Saxon hoard lands treasure hunters in jail

Coining it: Two samples from the hoard, but many of the items have not been recovered. © PA

Who owns buried treasure? Last Friday, two men were sent to jail for trying to sell an amazing 1,100-year-old stash of Anglo-Saxon coins and jewellery. But to whom does it really belong?

What’s happening

You are searching for buried Anglo-Saxon treasure when your metal detector beeps. Your heart races. You start to dig. Something glimmers in the soil. A coin. Then another, and another! You’re rich!

Not so fast.

In the UK, the law is clear: if you find treasure, you must give it to the British Museum. A reward is then split between you and the owner of the land.

Find out more

Is it a fair system? Treasure hunters George Powell and Layton Davies didn’t think so. In June 2015, they dug up a cache of Anglo-Saxon coins and jewellery in a field in England. Worth £3 million, they tried to sell it.

The pair were caught, charged and convicted of theft. On Friday, Powell started a ten-year prison sentence. Davies got eight-and-a-half years.

Most “metal detectorists” are law-abiding enthusiasts. However, so-called “nighthawkers” are on the rise, trespassing on land and swiping hidden troves of Roman, Viking and Anglo-Saxon loot before anyone else gets to them.

The judge said that “the treasure belongs to the nation” when he sentenced the men.

After so many years underground, who really owns buried treasure?

Some say…

Whoever finds it, surely! It is hypocritical for the British Museum to accuse treasure hunters of stealing, when so many of its own artefacts were taken from other countries by the British Empire without permission. Just think of the most famous example: the Elgin Marbles, which were taken from Athens in the 1800s.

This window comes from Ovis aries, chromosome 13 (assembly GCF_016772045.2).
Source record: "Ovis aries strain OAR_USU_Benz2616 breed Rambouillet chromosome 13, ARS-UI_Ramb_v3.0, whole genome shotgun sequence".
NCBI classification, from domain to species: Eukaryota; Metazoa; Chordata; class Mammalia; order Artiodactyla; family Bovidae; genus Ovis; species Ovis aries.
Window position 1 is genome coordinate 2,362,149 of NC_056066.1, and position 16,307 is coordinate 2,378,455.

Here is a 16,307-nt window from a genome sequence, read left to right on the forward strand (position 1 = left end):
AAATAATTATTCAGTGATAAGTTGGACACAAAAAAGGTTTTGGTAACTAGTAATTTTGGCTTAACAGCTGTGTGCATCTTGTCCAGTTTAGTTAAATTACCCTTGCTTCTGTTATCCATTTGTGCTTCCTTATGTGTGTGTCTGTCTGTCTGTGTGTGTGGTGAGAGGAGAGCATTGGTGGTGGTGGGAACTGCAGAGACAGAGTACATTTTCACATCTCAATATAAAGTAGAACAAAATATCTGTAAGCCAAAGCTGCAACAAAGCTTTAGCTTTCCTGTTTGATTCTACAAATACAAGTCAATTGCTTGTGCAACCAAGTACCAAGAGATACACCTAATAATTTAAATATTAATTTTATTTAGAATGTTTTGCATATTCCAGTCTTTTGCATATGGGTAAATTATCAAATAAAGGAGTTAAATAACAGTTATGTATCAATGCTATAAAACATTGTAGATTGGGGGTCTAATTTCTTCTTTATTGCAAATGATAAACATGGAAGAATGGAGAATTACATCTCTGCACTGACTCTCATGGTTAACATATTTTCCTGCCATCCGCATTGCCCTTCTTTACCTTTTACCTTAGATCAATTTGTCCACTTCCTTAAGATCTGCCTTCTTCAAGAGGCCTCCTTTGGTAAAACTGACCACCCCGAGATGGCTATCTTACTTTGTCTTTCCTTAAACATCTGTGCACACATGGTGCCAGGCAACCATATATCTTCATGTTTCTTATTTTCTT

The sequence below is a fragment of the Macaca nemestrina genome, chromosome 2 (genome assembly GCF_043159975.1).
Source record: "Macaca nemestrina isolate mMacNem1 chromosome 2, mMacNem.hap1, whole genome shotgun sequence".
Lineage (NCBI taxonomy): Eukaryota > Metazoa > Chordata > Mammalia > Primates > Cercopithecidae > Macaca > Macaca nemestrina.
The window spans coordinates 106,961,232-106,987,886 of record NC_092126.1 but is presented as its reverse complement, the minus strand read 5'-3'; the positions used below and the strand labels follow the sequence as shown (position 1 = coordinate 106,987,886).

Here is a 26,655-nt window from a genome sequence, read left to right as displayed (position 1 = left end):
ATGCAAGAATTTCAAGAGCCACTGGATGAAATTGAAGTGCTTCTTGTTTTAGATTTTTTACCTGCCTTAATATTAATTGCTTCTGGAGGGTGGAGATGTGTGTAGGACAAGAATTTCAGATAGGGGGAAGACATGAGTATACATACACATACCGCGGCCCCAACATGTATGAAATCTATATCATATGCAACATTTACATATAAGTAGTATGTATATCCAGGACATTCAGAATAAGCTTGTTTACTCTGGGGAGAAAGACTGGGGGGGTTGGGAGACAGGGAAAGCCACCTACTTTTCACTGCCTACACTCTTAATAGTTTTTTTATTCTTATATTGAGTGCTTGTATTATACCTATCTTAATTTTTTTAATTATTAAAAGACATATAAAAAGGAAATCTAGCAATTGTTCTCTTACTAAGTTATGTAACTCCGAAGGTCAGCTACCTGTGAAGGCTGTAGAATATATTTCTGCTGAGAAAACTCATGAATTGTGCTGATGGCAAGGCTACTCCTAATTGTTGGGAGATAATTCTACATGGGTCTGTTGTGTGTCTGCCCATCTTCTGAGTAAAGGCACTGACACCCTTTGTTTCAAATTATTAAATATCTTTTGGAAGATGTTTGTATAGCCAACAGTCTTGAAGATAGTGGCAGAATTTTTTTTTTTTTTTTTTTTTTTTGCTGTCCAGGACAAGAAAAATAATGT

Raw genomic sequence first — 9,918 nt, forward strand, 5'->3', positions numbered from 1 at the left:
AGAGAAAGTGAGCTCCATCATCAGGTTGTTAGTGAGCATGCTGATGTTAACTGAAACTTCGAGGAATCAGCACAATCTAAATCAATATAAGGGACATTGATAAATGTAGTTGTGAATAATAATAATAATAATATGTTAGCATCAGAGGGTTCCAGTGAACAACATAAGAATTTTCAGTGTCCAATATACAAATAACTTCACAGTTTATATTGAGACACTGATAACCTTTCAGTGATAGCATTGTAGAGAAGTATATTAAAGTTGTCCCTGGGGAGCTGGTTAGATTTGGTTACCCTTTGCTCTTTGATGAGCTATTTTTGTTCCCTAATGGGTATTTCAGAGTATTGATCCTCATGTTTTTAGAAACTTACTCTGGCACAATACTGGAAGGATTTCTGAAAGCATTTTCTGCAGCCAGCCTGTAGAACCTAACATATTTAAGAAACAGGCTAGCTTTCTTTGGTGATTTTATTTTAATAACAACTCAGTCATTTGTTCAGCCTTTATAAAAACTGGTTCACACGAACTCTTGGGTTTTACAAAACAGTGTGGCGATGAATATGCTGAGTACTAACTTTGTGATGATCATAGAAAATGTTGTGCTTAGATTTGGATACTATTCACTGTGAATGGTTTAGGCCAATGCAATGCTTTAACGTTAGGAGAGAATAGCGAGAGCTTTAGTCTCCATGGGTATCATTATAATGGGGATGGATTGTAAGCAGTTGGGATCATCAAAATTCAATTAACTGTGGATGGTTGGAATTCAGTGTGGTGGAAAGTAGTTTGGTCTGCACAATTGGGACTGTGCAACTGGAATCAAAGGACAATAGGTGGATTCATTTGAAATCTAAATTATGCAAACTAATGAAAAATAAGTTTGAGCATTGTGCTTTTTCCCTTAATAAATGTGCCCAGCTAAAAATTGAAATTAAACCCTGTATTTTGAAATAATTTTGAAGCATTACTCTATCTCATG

Others think…

No one owns treasure. It is a part of history, so no one has the right to destroy it either. “Our treasure system,” says Gareth Williams of the British Museum, “is the most generous in the world, in terms of providing rewards for those who abide by the law.” These important items must be protected.

You Decide

  1. What would you do if you found buried treasure?

Activities

  1. Imagine that one thousand years in the future, treasure hunters find a hoard you buried in 2019. What do they find? Draw a picture of the treasure and label the items.

Some People Say...

“If you steal something small, you are a petty thief but, if you steal millions, you are a gentleman of society.”

A Greek proverb

What do you think?

Word Watch

Anglo-Saxon
Germanic tribes who moved to the British isles around 400AD. They were the first people to speak Old English.
Metal detector
An electronic rod that is used by treasure hunters. It can sense metal beneath layers of earth.
Glimmers
Shines, sparkles.
Cache
A collection of similar items that are hidden.
Charged
Officially accused of a crime.
Convicted
Found guilty of a crime.
Law-abiding
Obeying the law.
Trespassing
Entering someone else’s property or land without permission.
Swiping
A slang word for stealing.
Troves
A collection of valuable things.
Hypocritical
When your behaviour does not match the morals you claim to have.
Proverb
An old saying.

Subjects

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